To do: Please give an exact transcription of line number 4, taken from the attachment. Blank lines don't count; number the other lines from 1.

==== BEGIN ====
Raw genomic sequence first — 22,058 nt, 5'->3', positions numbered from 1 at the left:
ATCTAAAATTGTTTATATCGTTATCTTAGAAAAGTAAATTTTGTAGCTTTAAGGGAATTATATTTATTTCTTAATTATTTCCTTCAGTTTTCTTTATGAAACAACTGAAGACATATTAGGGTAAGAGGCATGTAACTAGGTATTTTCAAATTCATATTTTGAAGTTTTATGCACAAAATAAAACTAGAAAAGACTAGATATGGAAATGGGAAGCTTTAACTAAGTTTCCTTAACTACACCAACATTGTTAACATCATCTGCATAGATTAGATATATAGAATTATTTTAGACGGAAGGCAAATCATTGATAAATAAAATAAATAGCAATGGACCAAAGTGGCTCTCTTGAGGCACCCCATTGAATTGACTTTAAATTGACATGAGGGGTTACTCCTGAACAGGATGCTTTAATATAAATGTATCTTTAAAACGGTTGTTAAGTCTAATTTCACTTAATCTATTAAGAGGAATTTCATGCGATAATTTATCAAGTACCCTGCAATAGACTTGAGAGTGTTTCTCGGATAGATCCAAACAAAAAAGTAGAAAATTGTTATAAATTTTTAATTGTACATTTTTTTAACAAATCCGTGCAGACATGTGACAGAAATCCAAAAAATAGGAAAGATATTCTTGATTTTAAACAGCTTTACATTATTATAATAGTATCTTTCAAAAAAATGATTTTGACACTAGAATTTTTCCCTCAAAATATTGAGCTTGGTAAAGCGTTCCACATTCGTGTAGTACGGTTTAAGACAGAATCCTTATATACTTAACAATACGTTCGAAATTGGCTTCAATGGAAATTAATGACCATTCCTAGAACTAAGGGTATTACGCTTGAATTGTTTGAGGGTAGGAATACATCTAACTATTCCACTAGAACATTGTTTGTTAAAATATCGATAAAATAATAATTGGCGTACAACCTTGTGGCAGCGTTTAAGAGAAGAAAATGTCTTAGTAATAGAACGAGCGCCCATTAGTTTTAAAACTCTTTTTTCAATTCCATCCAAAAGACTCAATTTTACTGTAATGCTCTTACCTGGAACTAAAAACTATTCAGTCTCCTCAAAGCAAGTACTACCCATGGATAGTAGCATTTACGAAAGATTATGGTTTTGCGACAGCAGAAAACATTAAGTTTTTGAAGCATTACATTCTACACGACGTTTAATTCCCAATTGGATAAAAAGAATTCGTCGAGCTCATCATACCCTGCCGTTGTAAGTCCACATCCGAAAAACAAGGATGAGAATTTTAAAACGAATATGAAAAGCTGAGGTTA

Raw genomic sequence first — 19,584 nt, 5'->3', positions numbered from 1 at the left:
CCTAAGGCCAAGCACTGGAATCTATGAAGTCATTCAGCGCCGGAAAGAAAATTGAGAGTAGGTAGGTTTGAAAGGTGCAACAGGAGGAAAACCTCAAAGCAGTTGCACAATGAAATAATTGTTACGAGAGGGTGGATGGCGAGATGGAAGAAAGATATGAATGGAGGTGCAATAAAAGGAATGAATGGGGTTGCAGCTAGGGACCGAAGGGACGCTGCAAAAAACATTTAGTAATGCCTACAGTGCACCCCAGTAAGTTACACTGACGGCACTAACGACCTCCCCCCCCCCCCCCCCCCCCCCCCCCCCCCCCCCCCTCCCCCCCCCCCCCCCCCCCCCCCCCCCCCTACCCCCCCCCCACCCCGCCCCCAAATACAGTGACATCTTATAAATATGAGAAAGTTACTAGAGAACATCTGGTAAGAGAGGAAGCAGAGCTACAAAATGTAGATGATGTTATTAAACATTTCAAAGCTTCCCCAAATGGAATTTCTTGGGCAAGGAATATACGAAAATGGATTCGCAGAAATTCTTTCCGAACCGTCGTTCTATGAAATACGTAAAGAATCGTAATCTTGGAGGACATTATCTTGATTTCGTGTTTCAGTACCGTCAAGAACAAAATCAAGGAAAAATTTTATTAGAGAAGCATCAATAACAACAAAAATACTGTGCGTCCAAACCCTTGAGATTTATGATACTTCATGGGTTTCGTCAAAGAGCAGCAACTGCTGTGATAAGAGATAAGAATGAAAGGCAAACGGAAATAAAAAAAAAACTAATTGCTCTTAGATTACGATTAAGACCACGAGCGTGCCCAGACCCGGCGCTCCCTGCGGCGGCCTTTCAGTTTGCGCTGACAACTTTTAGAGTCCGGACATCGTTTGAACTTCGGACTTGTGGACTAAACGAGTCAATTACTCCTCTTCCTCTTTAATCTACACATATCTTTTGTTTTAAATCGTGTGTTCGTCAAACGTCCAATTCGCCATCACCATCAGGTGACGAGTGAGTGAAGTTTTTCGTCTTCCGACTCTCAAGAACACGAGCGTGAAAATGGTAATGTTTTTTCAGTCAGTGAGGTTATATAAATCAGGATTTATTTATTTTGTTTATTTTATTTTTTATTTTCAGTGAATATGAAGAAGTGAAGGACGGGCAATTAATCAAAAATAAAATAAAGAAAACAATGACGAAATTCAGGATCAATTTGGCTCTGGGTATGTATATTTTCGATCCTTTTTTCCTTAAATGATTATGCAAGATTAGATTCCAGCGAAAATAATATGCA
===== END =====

CCTAAGGCCAAGCACTGGAATCTATGAAGTCATTCAGCGCCGGAAAGAAAATTGAGAGTAGGTAGGTTTGAAAGGTGCAACAGGAGGAAAACCTCAAAGCAGTTGCACAATGAAATAATTGTTACGAGAGGGTGGATGGCGAGATGGAAGAAAGATATGAATGGAGGTGCAATAAAAGGAATGAATGGGGTTGCAGCTAGGGACCGAAGGGACGCTGCAAAAAACATTTAGTAATGCCTACAGTGCACCCCAGTAAGTTACACTGACGGCACTAACGACCTCCCCCCCCCCCCCCCCCCCCCCCCCCCCCCCCCCCCTCCCCCCCCCCCCCCCCCCCCCCCCCCCCCTACCCCCCCCCCACCCCGCCCCCAAATACAGTGACATCTTATAAATATGAGAAAGTTACTAGAGAACATCTGGTAAGAGAGGAAGCAGAGCTACAAAATGTAGATGATGTTATTAAACATTTCAAAGCTTCCCCAAATGGAATTTCTTGGGCAAGGAATATACGAAAATGGATTCGCAGAAATTCTTTCCGAACCGTCGTTCTATGAAATACGTAAAGAATCGTAATCTTGGAGGACATTATCTTGATTTCGTGTTTCAGTACCGTCAAGAACAAAATCAAGGAAAAATTTTATTAGAGAAGCATCAATAACAACAAAAATACTGTGCGTCCAAACCCTTGAGATTTATGATACTTCATGGGTTTCGTCAAAGAGCAGCAACTGCTGTGATAAGAGATAAGAATGAAAGGCAAACGGAAATAAAAAAAAAACTAATTGCTCTTAGATTACGATTAAGACCACGAGCGTGCCCAGACCCGGCGCTCCCTGCGGCGGCCTTTCAGTTTGCGCTGACAACTTTTAGAGTCCGGACATCGTTTGAACTTCGGACTTGTGGACTAAACGAGTCAATTACTCCTCTTCCTCTTTAATCTACACATATCTTTTGTTTTAAATCGTGTGTTCGTCAAACGTCCAATTCGCCATCACCATCAGGTGACGAGTGAGTGAAGTTTTTCGTCTTCCGACTCTCAAGAACACGAGCGTGAAAATGGTAATGTTTTTTCAGTCAGTGAGGTTATATAAATCAGGATTTATTTATTTTGTTTATTTTATTTTTTATTTTCAGTGAATATGAAGAAGTGAAGGACGGGCAATTAATCAAAAATAAAATAAAGAAAACAATGACGAAATTCAGGATCAATTTGGCTCTGGGTATGTATATTTTCGATCCTTTTTTCCTTAAATGATTATGCAAGATTAGATTCCAGCGAAAATAATATGCA